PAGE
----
(LEAD) N. Korean naval boats violate western sea border
SEOUL, May 16 (Yonhap) -- Two North Korean patrol boats crossed into South Korean waters in separate incidences on Saturday night but retreated after the South Korean Navy fired warning shots, Seoul's Joint Chiefs of Staff (JSC) said Sunday.
According to JSC officials, a North Korean naval boat crossed the Northern Limit Line (NLL) in the Yellow Sea at 10:13 p.m. Saturday and came about 2.2 kilometers into South Korean waters. The North Korean boat sailed back to the North 30 minutes later after receiving a warning communication from the South Korean Navy, they said.
But another North Korean patrol boat violated the western sea border about 47 minutes later at 11:30 p.m., sailing about 2.1 km into South Korean waters, they said. The second boat from the North retreated nine minutes later after the South fired two rounds of warning shots, they added.
It is the first time that a North Korean naval vessel has violated the NLL since the sinking of a South Korean warship, the Cheonan, near the western sea border on March 26.
The NLL, the de facto maritime border between the two Koreas, was drawn by a U.S. commander at the end of the 1950-53 Korean War, which ended without a formal peace treaty. North Korea claims the line should be drawn farther south.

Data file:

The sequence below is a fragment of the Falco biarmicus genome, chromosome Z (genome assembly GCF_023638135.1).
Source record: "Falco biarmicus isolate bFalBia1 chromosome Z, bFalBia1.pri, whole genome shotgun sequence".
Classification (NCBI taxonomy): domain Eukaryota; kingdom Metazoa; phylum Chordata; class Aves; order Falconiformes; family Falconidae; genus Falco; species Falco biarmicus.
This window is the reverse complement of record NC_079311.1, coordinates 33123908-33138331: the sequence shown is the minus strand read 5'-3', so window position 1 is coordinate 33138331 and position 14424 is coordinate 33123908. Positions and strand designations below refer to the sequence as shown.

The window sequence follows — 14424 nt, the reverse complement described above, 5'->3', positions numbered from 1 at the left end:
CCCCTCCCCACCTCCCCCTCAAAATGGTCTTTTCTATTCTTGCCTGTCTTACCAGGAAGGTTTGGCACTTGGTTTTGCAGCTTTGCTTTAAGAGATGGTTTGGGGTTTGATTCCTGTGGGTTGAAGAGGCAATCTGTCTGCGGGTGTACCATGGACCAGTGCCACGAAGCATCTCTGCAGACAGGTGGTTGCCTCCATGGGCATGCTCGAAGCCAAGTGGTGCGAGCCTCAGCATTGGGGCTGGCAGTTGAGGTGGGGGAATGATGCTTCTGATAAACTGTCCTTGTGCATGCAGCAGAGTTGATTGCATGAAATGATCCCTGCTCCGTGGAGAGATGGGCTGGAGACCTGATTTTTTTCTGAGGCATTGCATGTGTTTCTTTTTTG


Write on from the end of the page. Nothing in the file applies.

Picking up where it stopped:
"There seemed to be no particular reason behind North Korea's latest maritime border violations, as the North's patrol boats have frequently violated the NLL in the past," said a military official in Seoul.
"But we're closely analyzing the actual intention, as the violations came following the sinking of the Cheonan patrol boat."
Another military official said the North Korean military may have crossed the NLL to gauge the South Korean Navy's reaction in the wake of the Cheonan incident, in which 46 sailors were killed.
The latest provocation came as a joint team of civilian and military investigators in Seoul was set to announce the outcome of their investigation into what caused the sinking around Thursday.
According to government sources, South Korean military authorities have concluded that the sinking of the Cheonan was caused by a North Korean torpedo attack and are planning to issue a statement of stern warning against the communist North by later this week at the earliest.